Tag Archives: Alan Dawson

JAZZ WORTH READING: “THE BOSTON JAZZ CHRONICLES: FACES, PLACES AND NIGHTLIFE 1937-1962”

Some of my readers will already know about Richard Vacca’s superb book, published in 2012 by Troy Street Publishing.  I first encountered his work in Tom Hustad’s splendid book on Ruby Braff, BORN TO PLAY. Vacca’s book is even better than I could have expected.

VACCA book

Much of the literature about jazz, although not all, retells known stories, often with an ideological slant or a “new” interpretation.  Thus it’s often difficult to find a book that presents new information in a balanced way.  BOSTON JAZZ CHRONICLES is a model of what can be done.  And you don’t have to be particularly interested in Boston, or, for that matter, jazz, to admire its many virtues.

Vacca writes that the book grew out of his early idea of a walking tour of Boston jazz spots, but as he found out that this landscape had been obliterated (as has happened in New York City), he decided to write a history of the scene, choosing starting and ending points that made the book manageable.  The book has much to offer several different audiences: a jazz-lover who wants to know the Boston history / anecdotal biography / reportage / topography of those years; someone with local pride in the recent past of his home city; someone who wishes to trace the paths of his favorite — and some obscure — jazz heroes and heroines.  (Vacca’s book could become the ULYSSES of jazz Boston, although we’d have to settle on a day to follow the paths of, perhaps Sabby Lewis or Frankie Newton through this vanished terrain.)

I found the proliferation of new information delightful, even though I was familiar with some of Boston’s “hot spots of rhythm” and the musicians who played there: Newton, Max Kaminsky, Dick Twardzic, Serge Chaloff, Bobby Hackett, George Wein, Jaki Byard, Toshiko Akiyoshi, Vic Dickenson, Ruby Braff, Alan Dawson, Jaki Byard, Herb Pomeroy, Nat Pierce, Charlie Mariano, John Field, Buzzy Drootin, Joe Gordon, and others.  I’d known about the Hi-Hat, the Savoy, Mahogany Hall, and the various permutations of Storyville.  But on every page I read stories that were both new and illuminating (filling in gaps in the lives of musicians I had known as well as obscure ones) and learned a great deal about place and places.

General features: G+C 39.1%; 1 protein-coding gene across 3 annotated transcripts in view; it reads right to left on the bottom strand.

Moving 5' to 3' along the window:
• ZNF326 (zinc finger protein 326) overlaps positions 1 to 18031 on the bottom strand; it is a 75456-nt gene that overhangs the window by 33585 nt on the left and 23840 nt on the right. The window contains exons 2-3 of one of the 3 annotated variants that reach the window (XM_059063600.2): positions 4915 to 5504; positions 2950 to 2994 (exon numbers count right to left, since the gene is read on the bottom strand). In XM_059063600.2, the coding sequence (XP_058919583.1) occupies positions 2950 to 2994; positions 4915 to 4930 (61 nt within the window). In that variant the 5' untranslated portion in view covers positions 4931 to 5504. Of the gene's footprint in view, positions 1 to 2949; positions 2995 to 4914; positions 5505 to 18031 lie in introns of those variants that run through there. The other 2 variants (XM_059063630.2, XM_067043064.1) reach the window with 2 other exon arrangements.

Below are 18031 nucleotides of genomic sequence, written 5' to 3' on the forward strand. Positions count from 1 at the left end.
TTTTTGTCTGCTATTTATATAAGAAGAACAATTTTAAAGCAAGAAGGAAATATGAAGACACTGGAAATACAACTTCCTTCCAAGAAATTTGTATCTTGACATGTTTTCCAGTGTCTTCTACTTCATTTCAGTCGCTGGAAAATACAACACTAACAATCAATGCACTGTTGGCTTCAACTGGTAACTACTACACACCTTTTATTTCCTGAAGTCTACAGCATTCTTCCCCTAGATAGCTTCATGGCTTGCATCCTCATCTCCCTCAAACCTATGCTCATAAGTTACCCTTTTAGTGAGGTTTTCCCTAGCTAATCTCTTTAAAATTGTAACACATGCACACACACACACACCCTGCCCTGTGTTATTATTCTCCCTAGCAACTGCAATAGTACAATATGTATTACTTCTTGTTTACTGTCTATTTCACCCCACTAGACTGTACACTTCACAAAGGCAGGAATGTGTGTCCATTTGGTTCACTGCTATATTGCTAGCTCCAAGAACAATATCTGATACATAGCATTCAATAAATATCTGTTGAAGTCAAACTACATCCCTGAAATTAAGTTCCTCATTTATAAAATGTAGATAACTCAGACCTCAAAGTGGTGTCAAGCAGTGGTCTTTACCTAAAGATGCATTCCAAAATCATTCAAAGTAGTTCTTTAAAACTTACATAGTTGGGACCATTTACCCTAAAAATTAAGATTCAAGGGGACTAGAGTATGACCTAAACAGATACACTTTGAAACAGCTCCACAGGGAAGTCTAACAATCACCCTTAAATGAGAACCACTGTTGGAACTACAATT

And Vacca has an old-fashioned respectfulness, which is rare in this century.  True, there are stories of low life and bad behavior, for some of those night spots were run by and populated by people who gave way to their impulses — but Vacca is no tabloid journalist, savoring wicked or illicit behavior.  And his amused, gentle forgiveness makes the book especially charming.

Topography — whether substantial or vanished — has a good deal to do with experience.  When I could visit Your Father’s Mustache in New York and realize that its floor space was that of Nick’s circa 1944, it made something click: memory met tangible reality.  Knowing more about the Savoy — as a place, run by real figures in a genuine historical panorama — adds to my experience of listening to broadcasts taken from there.

The photographs — almost all of them new to me — and the maps (a delight) add to the pleasure of this book.  As well, I learned about musicians I’d never heard of, or from, who played major roles in Boston’s jazz life: Dean Earl, Al Vega, Mabel Robinson Simms, as well as places I’d heard little of — Izzy Ort’s Bar and Grille, for one.  james Reese Europe puts in an appearance, as does Sam Rivers; George Frazier, Nat Hentoff, Father Norman J. O’Connor, Symphony Hall, Symphony Sid, Teddi King, Jake Hanna, Leroy Parkins, Fat Man Robinson, John McLellan, Charlie Bourgeois, the Newport Jazz Festival, and the Berklee College of Music pop in and out.